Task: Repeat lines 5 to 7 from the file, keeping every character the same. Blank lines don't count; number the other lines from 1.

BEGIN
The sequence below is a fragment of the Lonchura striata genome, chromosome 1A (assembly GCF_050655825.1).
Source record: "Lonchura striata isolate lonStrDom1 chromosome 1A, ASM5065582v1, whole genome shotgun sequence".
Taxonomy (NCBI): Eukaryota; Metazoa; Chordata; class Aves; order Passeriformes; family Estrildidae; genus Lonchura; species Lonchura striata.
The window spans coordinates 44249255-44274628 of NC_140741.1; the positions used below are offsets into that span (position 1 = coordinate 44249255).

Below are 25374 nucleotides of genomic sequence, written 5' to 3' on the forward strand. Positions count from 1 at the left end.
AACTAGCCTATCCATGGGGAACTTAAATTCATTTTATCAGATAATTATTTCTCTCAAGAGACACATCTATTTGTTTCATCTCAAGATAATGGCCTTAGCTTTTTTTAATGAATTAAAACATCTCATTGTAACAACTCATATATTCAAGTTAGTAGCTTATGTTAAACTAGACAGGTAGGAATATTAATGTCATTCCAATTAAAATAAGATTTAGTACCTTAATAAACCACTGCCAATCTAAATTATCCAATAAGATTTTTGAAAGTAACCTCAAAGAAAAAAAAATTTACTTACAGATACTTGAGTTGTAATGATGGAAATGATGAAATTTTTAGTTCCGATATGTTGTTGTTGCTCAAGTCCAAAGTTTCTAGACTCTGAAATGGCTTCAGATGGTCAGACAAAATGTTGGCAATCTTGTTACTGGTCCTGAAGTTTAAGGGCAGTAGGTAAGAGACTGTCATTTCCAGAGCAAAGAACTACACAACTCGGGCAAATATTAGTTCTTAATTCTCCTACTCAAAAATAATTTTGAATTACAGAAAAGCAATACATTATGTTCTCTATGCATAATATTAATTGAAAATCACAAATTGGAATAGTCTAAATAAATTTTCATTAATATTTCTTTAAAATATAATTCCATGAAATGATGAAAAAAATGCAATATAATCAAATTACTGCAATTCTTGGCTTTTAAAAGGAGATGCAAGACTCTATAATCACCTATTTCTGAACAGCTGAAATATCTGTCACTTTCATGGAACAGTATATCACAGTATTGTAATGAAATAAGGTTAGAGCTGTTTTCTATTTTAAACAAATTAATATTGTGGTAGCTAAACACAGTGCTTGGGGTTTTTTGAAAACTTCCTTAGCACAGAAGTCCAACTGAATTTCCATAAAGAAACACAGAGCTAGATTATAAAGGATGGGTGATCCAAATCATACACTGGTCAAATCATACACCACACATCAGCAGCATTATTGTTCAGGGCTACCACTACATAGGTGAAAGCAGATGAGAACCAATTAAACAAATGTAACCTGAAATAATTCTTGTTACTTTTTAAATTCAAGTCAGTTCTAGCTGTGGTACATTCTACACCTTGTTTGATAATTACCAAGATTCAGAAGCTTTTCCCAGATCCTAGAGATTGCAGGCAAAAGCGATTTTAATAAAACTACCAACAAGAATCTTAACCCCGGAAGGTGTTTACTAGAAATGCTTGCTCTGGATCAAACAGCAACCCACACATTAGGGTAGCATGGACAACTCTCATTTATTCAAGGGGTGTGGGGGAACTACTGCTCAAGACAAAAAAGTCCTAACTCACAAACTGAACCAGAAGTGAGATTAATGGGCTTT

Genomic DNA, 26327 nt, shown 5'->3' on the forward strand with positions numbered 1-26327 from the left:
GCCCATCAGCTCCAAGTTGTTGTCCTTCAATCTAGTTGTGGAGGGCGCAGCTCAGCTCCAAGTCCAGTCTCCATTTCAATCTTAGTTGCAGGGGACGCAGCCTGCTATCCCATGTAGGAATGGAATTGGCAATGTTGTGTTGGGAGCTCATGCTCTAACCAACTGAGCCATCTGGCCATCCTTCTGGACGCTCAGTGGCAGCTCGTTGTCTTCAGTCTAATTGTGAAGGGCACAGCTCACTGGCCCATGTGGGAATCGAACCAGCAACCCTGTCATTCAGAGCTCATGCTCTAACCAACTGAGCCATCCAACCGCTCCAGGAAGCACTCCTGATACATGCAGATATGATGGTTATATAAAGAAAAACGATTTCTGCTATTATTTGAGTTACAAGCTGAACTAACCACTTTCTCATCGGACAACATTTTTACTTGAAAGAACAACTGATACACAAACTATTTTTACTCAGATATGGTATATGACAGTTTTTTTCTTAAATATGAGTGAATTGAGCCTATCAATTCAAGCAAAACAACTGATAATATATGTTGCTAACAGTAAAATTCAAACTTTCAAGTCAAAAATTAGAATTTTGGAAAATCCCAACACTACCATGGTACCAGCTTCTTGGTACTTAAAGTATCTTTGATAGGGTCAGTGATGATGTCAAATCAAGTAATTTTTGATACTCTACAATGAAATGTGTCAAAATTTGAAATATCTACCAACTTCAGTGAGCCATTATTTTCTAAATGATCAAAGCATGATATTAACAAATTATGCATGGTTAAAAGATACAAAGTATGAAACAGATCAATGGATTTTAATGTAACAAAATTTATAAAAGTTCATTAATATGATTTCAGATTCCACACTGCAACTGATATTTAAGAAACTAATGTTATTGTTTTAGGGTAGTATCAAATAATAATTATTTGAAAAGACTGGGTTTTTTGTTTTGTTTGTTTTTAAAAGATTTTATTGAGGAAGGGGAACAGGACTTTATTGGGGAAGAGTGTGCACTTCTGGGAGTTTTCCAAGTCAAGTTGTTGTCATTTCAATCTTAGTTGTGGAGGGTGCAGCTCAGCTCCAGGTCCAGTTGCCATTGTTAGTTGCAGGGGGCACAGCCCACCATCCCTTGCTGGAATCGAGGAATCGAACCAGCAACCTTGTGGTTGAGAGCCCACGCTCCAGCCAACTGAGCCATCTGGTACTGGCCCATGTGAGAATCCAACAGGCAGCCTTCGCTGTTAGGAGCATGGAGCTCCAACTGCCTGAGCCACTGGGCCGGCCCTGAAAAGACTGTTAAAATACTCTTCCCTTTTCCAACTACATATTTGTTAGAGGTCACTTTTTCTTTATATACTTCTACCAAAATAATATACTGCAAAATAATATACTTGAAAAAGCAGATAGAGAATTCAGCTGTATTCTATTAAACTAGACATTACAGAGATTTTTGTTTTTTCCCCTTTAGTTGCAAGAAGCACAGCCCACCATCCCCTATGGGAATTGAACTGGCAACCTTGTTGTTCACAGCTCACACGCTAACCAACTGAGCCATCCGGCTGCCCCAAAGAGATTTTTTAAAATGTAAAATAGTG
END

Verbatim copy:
Below are 25374 nucleotides of genomic sequence, written 5' to 3' on the forward strand. Positions count from 1 at the left end.
AACTAGCCTATCCATGGGGAACTTAAATTCATTTTATCAGATAATTATTTCTCTCAAGAGACACATCTATTTGTTTCATCTCAAGATAATGGCCTTAGCTTTTTTTAATGAATTAAAACATCTCATTGTAACAACTCATATATTCAAGTTAGTAGCTTATGTTAAACTAGACAGGTAGGAATATTAATGTCATTCCAATTAAAATAAGATTTAGTACCTTAATAAACCACTGCCAATCTAAATTATCCAATAAGATTTTTGAAAGTAACCTCAAAGAAAAAAAAATTTACTTACAGATACTTGAGTTGTAATGATGGAAATGATGAAATTTTTAGTTCCGATATGTTGTTGTTGCTCAAGTCCAAAGTTTCTAGACTCTGAAATGGCTTCAGATGGTCAGACAAAATGTTGGCAATCTTGTTACTGGTCCTGAAGTTTAAGGGCAGTAGGTAAGAGACTGTCATTTCCAGAGCAAAGAACTACACAACTCGGGCAAATATTAGTTCTTAATTCTCCTACTCAAAAATAATTTTGAATTACAGAAAAGCAATACATTATGTTCTCTATGCATAATATTAATTGAAAATCACAAATTGGAATAGTCTAAATAAATTTTCATTAATATTTCTTTAAAATATAATTCCATGAAATGATGAAAAAAATGCAATATAATCAAATTACTGCAATTCTTGGCTTTTAAAAGGAGATGCAAGACTCTATAATCACCTATTTCTGAACAGCTGAAATATCTGTCACTTTCATGGAACAGTATATCACAGTATTGTAATGAAATAAGGTTAGAGCTGTTTTCTATTTTAAACAAATTAATATTGTGGTAGCTAAACACAGTGCTTGGGGTTTTTTGAAAACTTCCTTAGCACAGAAGTCCAACTGAATTTCCATAAAGAAACACAGAGCTAGATTATAAAGGATGGGTGATCCAAATCATACACTGGTCAAATCATACACCACACATCAGCAGCATTATTGTTCAGGGCTACCACTACATAGGTGAAAGCAGATGAGAACCAATTAAACAAATGTAACCTGAAATAATTCTTGTTACTTTTTAAATTCAAGTCAGTTCTAGCTGTGGTACATTCTACACCTTGTTTGATAATTACCAAGATTCAGAAGCTTTTCCCAGATCCTAGAGATTGCAGGCAAAAGCGATTTTAATAAAACTACCAACAAGAATCTTAACCCCGGAAGGTGTTTACTAGAAATGCTTGCTCTGGATCAAACAGCAACCCACACATTAGGGTAGCATGGACAACTCTCATTTATTCAAGGGGTGTGGGGGAACTACTGCTCAAGACAAAAAAGTCCTAACTCACAAACTGAACCAGAAGTGAGATTAATGGGCTTT

Genomic DNA, 26327 nt, shown 5'->3' on the forward strand with positions numbered 1-26327 from the left: